Imagine leaders who, in the face of complex (and therefore low on certainty) issues such as migration, drugs, gender, or any other multi-thorned issue, act on impulse alone and be negative. That brain state would not take the time to understand the many dimensions of the complex issues, will not engage in many ways to solve the problem, and will not involve many sectors to help address it, because that takes a lot of back and forth between the roads of brain regions, and those roads do not exist or have been poorly constructed in their brains. 

Another thing they found was that people who had stronger connections between their "thinking" (prefrontal cortex) and "impulse" (amygdala) regions were the ones who had a positive response to uncertain faces, and that they also recruited those connections when they were asked to reframe their negative response to a positive one. This is proof of the vital role of those connections in checking impulses. For people who were negative in their default responses to ambiguity, they had remarkable activity only in their "impulse" brain regions, largely uninformed by the road signs from the "thinking" region of the brain.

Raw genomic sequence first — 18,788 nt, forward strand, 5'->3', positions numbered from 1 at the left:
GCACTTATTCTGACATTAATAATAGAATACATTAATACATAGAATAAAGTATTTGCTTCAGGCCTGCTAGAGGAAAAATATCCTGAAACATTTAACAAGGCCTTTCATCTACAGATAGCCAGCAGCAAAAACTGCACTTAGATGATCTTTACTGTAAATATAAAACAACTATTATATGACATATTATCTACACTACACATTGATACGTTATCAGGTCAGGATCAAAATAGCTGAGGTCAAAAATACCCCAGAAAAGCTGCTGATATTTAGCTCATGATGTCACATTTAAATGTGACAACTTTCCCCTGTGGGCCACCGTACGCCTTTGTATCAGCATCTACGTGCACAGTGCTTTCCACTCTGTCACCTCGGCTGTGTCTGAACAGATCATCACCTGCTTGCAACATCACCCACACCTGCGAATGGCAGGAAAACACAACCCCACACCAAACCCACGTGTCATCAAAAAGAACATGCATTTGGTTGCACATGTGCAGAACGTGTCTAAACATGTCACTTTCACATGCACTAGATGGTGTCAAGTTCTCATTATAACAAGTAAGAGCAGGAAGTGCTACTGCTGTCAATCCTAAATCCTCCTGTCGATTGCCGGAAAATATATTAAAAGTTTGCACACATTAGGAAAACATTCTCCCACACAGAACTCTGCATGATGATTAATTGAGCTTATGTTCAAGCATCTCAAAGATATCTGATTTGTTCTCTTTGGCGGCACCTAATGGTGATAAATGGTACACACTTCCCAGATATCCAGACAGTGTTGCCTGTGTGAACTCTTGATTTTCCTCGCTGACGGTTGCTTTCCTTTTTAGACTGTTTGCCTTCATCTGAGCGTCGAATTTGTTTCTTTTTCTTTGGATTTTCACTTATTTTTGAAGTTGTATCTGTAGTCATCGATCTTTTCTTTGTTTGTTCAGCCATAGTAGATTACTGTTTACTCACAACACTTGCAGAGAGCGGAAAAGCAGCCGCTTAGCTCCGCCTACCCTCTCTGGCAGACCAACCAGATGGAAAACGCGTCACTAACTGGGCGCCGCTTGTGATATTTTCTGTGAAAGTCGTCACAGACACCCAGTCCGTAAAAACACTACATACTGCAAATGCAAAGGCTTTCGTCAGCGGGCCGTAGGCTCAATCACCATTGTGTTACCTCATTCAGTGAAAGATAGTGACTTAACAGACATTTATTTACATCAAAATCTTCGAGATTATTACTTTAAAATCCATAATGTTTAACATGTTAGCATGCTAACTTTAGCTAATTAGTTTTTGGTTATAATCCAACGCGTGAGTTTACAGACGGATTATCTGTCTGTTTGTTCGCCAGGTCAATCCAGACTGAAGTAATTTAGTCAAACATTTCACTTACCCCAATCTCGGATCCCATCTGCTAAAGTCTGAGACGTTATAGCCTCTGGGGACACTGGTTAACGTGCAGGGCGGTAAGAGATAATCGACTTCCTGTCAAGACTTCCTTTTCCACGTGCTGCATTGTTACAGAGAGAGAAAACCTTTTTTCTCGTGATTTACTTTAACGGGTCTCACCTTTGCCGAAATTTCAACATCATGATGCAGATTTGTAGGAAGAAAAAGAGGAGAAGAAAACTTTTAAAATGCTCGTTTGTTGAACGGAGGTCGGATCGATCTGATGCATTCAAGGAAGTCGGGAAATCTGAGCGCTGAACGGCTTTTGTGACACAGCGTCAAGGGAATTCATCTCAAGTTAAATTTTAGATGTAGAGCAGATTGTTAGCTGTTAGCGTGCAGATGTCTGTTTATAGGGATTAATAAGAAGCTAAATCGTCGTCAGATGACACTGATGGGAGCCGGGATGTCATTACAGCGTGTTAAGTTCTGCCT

In real life, impulses take the form of rants, tantrums, rattling a litany of complaints, a glorious chain of curses interrupted only by inhalation, screaming, banging, hitting someone or something, or any other reaction that do not really change the state of things for the better. Impulse reactions really just serve the one who is unleashing his or her impulses. No one else benefits from impulse. 

The study also found that generally, older people are really more positive in the face of uncertainty. As I said, they have had more chances to build those connections in their brains to check their impulses. They have also experienced enough to know that negativity is really a bummer when it comes to getting anything done at all in life. To know that, you do not even need to find a scientific study. You just have to listen to the family conversations, especially among the older members of your family, during the upcoming All Souls' Day holidays, and you will see that unless you have unimpeachable data that leaves you no other response but a negative one, the rest of life is largely uncertain, and the ones who can deal with that positively are the triumphant ones (and most likely, the most lovable ones).

This kind of inner roadwork that maturity calls for can happen in young people faster too if we adults are able to help design experiences for them that could forge these connections. It can be in formal education, mentoring, or best of all, by example. 

Being negative and impulsive is a natural response of the brain, but so is being positive and more thoughtful. Maturity is inner roadwork between brain parts so that you do not run off a cliff launched by your impulses, or worse, bring others crashing with you. Feel, think, and then most of all, think again. And yet again. Then, if you really should, speak or act. Your one and only life is worth the brainwork. Promise. – Rappler.com

Maria Isabel Garcia is a science writer. She has written two books, "Science Solitaire" and "Twenty One Grams of Spirit and Seven Ounces of Desire." You can reach her at sciencesolitaire@gmail.com.